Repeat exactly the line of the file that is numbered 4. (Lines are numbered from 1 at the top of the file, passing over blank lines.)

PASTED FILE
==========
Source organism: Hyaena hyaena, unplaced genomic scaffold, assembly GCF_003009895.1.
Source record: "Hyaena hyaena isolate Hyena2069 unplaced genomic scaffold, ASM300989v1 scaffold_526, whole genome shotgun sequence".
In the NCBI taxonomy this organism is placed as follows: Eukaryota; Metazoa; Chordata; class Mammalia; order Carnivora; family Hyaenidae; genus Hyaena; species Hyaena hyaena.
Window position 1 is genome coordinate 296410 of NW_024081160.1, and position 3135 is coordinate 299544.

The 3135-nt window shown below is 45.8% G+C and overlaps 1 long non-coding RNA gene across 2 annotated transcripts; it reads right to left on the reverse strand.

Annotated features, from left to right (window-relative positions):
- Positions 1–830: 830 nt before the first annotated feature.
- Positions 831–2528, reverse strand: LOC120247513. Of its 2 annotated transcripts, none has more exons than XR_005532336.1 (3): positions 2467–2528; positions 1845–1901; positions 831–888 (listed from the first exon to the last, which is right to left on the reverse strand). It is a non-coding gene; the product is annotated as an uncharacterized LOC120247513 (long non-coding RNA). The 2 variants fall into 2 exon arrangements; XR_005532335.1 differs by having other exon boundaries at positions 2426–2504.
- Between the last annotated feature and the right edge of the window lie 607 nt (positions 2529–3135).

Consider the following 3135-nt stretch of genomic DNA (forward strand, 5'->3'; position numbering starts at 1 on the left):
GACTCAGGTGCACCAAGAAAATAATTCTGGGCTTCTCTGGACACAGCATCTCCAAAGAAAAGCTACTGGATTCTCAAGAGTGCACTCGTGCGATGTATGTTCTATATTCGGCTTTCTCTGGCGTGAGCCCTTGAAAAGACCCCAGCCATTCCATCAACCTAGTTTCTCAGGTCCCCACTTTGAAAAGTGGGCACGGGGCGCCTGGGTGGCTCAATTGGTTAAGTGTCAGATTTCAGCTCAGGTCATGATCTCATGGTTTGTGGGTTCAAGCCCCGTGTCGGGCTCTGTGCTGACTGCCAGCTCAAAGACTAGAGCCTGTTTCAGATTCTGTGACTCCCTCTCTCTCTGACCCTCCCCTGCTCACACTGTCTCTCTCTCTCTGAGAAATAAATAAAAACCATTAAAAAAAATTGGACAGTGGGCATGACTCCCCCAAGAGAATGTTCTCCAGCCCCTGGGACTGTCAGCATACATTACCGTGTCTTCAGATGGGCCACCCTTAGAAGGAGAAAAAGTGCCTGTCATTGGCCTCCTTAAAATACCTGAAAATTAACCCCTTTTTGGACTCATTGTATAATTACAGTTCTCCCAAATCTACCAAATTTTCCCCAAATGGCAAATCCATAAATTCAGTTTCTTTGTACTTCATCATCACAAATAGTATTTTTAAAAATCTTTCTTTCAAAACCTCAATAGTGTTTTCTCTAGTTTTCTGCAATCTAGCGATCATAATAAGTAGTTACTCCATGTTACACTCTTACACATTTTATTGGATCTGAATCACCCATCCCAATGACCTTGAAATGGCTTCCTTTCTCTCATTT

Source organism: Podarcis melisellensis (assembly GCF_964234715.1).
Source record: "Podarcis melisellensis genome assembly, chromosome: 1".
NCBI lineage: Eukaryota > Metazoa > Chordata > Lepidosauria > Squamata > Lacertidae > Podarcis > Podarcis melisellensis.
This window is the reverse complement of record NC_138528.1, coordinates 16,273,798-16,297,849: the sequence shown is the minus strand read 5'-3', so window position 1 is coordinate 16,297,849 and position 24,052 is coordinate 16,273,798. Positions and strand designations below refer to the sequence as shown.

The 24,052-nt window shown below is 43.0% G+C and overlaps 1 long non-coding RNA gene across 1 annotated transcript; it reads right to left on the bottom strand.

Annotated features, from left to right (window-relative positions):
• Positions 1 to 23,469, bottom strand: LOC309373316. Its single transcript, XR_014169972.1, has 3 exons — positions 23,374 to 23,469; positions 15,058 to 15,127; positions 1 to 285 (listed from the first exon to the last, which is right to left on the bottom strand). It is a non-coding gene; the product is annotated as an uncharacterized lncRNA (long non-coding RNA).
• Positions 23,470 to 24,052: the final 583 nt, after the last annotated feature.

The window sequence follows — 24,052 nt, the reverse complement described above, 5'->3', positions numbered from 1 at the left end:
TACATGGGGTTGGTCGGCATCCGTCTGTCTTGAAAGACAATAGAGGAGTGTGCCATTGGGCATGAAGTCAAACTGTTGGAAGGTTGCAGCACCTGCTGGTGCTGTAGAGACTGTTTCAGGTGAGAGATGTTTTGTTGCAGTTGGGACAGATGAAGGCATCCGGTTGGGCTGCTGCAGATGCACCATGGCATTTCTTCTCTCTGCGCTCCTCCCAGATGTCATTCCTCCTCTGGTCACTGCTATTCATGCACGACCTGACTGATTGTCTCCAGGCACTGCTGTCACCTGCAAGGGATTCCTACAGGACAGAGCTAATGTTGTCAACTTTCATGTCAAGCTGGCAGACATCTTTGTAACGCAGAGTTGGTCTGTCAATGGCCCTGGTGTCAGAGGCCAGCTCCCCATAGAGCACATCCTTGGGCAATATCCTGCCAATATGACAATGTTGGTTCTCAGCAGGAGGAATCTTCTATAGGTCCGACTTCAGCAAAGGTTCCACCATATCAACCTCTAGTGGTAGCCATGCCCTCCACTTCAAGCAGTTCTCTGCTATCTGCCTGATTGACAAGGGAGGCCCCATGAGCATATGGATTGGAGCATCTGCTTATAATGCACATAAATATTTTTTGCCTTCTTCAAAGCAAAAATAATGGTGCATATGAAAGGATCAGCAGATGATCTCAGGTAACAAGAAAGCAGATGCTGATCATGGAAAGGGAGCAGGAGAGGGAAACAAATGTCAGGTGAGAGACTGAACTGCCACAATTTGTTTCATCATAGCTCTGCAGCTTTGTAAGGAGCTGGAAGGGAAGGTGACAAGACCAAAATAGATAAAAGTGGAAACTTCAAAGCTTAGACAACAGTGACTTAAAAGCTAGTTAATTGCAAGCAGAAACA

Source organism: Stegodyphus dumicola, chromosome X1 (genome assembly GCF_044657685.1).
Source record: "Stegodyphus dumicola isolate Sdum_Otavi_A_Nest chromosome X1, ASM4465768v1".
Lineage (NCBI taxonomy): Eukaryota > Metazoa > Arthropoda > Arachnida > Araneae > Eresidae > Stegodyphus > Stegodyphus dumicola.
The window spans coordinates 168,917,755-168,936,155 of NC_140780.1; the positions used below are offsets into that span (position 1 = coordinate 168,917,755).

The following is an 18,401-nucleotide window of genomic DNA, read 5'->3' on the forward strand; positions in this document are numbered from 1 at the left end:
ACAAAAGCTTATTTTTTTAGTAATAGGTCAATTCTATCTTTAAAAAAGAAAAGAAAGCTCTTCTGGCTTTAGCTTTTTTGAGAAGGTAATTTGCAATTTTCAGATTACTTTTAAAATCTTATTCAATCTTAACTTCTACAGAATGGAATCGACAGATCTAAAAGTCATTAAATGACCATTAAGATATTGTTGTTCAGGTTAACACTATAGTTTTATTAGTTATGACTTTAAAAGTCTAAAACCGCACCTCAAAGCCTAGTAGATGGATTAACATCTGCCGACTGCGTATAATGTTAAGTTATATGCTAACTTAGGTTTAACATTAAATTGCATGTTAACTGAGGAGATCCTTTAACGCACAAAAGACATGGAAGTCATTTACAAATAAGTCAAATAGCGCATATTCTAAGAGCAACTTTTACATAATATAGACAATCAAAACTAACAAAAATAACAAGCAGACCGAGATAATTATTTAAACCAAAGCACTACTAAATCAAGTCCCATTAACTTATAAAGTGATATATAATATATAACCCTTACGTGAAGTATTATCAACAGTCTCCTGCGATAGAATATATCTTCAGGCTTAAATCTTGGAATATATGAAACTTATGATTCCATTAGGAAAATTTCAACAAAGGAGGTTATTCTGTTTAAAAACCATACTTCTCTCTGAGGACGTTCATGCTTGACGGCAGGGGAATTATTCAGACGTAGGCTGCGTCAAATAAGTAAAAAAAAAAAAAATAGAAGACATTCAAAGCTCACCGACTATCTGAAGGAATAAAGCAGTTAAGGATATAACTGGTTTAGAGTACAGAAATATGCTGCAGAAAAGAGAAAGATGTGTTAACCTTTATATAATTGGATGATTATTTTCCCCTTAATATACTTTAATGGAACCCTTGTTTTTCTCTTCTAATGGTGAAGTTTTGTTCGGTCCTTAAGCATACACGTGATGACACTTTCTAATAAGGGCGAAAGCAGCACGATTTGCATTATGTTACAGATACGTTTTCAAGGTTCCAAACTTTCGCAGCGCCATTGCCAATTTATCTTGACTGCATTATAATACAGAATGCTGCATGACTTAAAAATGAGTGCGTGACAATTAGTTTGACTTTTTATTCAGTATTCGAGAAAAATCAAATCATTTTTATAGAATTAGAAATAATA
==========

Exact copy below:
Window position 1 is genome coordinate 296410 of NW_024081160.1, and position 3135 is coordinate 299544.